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Tunisia President racist speech cost him World Bank partnership

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In his comments to the National Security Council published online by the president’s office on Tuesday, Tunisia President Saied called for “urgent measures” to stop the arrival of “groups of illegal immigrants from sub-Saharan Africa”, who he says bring ” violence, crime and unacceptable acts.”. “.

The immigrants, he said, are part of a “criminal conspiracy” to change Tunisia’s population structure.

“The undeclared purpose of the successive waves of illegal immigration is to see Tunisia as an African country that has no relations with Arab and Islamic countries,” he said.

A photo file of President Saeid

Racism and conspiracy theories

The statements caused an uproar, with many accusing the president of racism and raising right-wing conspiracy theories.

“It’s a racist attitude like the European campaigns,” said Ramadan Ben Amor, spokesman for the Tunisian Forum for Economic and Social Rights (FTDES). “The presidential campaign aims to create an imaginary enemy for Tunisians to distract them from their fundamental problems.

Tunisia is facing a serious economic crisis, with increasing debt, inflation and shortages of essential goods.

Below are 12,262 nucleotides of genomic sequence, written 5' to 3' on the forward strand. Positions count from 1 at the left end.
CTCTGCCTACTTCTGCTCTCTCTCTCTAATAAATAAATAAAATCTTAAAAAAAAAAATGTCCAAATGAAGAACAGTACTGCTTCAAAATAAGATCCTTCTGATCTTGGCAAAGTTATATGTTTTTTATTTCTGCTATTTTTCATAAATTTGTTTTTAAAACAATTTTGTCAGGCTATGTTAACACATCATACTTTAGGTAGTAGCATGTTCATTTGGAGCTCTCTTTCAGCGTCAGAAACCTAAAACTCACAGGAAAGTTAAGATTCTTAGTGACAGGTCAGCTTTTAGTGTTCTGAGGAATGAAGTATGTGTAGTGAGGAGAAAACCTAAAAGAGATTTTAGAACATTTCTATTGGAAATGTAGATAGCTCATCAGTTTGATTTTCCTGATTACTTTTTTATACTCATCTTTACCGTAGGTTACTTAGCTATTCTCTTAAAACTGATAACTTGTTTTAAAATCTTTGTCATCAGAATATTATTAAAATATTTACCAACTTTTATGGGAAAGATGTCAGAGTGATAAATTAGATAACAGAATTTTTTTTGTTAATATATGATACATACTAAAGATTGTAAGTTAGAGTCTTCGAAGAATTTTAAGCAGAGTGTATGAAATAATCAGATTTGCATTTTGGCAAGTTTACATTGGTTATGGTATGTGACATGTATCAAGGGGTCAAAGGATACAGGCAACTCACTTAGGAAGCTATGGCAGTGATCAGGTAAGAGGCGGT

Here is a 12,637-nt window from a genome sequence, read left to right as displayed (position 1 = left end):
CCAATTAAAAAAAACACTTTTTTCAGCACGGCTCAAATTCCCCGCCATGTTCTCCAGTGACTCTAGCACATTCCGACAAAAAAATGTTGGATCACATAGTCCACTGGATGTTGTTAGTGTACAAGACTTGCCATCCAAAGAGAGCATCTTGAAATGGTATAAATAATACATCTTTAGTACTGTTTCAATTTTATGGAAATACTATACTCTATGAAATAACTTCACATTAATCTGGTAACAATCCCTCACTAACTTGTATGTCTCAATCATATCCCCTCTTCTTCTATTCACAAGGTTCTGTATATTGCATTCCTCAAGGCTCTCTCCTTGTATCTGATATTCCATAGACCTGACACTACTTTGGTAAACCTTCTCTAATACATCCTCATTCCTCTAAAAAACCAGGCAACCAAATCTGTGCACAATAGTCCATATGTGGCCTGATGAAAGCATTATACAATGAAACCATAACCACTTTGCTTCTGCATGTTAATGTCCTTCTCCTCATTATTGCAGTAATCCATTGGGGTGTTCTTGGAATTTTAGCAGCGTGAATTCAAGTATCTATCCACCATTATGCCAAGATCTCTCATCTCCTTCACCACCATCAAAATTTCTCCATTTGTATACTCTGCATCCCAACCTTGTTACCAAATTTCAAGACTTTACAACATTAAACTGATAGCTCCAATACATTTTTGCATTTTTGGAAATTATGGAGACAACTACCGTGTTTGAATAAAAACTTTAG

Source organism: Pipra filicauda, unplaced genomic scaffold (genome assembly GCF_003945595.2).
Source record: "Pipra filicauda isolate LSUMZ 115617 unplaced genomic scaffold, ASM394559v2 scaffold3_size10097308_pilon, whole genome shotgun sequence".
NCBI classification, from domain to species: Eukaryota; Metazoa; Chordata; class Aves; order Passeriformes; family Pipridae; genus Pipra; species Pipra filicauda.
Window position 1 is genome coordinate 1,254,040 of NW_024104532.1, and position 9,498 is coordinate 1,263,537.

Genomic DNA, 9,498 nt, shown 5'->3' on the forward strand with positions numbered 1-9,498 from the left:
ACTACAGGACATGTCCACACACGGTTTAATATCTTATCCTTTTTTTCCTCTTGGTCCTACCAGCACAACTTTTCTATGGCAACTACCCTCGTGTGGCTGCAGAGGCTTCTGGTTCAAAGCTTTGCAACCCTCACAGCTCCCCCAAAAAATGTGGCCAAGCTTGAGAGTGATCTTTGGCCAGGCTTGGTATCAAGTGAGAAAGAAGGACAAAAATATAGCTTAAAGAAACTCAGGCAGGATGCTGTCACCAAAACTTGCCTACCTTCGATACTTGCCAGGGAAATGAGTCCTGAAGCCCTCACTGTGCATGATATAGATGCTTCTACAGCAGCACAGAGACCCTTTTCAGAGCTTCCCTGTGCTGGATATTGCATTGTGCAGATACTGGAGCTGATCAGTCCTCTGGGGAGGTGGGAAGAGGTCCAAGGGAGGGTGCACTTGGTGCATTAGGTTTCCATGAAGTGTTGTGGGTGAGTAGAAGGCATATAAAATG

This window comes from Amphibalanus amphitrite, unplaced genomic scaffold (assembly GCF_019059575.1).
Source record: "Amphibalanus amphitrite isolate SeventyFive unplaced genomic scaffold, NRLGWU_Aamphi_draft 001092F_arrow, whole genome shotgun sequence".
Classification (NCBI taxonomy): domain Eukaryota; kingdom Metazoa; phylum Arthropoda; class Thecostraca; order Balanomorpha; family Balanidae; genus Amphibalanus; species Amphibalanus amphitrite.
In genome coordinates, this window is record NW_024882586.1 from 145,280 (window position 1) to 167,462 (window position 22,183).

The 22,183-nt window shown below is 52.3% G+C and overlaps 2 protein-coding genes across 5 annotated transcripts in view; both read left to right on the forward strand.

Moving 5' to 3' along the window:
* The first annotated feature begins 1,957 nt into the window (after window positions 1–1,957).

Saied, who has taken almost full power since parliament closed in July 2021, blamed the shortage on anonymous “traffickers”.

European pressure on Tunisia

Ben Amor said Saied’s comments on migrants showed he had “clearly and fully accepted the pressure from the Italian authorities to stop the flow of migrants” to Europe.

Tunisia is located less than 150 km from the Italian island of Lampedusa and is the main destination for migrants who want to cross the Mediterranean sea to Europe.

Last week, 23 human rights organizations said European migration policies are pushing Tunisia to take a key role in monitoring migrant routes and blocking migrant boats in the central Mediterranean region.

They warned that the government has begun to take strict measures against immigrants and turn a blind eye to racist hate speech directed at African immigrants.

The agencies, including FTDES, said nearly 300 migrants have been detained, often after simple identity checks or after attending family support sessions.

Withdrawal by the World Bank

The World Bank effectively suspended new loans to cash-strapped Tunisia after President Kais Saied raised accusations of racism and inflammatory comments against sub-Saharan African migrants.

Tunisia is stuck in a dire economic crisis that has seen inflation hit 10.4% and unemployment hit 15.2%, according to the latest official figures.

The question now is how Tunisia will finance its public spending and its reform plans?

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